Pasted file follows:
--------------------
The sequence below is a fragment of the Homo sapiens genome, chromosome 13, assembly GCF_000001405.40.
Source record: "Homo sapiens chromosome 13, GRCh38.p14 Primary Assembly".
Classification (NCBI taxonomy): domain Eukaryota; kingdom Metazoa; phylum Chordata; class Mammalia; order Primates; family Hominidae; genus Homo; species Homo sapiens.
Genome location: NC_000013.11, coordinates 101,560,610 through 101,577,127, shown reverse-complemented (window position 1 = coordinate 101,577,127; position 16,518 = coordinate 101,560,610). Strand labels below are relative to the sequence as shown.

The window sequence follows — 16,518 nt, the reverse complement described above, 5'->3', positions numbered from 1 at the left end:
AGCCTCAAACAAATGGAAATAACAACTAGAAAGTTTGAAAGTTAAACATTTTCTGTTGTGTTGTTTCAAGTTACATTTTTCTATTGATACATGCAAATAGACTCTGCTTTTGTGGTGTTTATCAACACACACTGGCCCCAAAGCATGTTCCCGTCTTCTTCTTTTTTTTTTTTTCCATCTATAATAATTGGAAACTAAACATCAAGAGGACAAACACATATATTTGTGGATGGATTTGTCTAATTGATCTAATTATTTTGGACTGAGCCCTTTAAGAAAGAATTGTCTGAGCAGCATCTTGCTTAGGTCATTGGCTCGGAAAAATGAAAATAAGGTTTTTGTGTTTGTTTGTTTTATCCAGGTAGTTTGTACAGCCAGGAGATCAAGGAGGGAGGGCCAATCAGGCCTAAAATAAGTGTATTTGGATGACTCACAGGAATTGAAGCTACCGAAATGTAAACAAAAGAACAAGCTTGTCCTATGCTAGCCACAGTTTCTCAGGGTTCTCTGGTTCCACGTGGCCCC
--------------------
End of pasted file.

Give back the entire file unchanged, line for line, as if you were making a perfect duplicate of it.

The sequence below is a fragment of the Homo sapiens genome, chromosome 13, assembly GCF_000001405.40.
Source record: "Homo sapiens chromosome 13, GRCh38.p14 Primary Assembly".
Classification (NCBI taxonomy): domain Eukaryota; kingdom Metazoa; phylum Chordata; class Mammalia; order Primates; family Hominidae; genus Homo; species Homo sapiens.
Genome location: NC_000013.11, coordinates 101,560,610 through 101,577,127, shown reverse-complemented (window position 1 = coordinate 101,577,127; position 16,518 = coordinate 101,560,610). Strand labels below are relative to the sequence as shown.

The window sequence follows — 16,518 nt, the reverse complement described above, 5'->3', positions numbered from 1 at the left end:
AGCCTCAAACAAATGGAAATAACAACTAGAAAGTTTGAAAGTTAAACATTTTCTGTTGTGTTGTTTCAAGTTACATTTTTCTATTGATACATGCAAATAGACTCTGCTTTTGTGGTGTTTATCAACACACACTGGCCCCAAAGCATGTTCCCGTCTTCTTCTTTTTTTTTTTTTCCATCTATAATAATTGGAAACTAAACATCAAGAGGACAAACACATATATTTGTGGATGGATTTGTCTAATTGATCTAATTATTTTGGACTGAGCCCTTTAAGAAAGAATTGTCTGAGCAGCATCTTGCTTAGGTCATTGGCTCGGAAAAATGAAAATAAGGTTTTTGTGTTTGTTTGTTTTATCCAGGTAGTTTGTACAGCCAGGAGATCAAGGAGGGAGGGCCAATCAGGCCTAAAATAAGTGTATTTGGATGACTCACAGGAATTGAAGCTACCGAAATGTAAACAAAAGAACAAGCTTGTCCTATGCTAGCCACAGTTTCTCAGGGTTCTCTGGTTCCACGTGGCCCC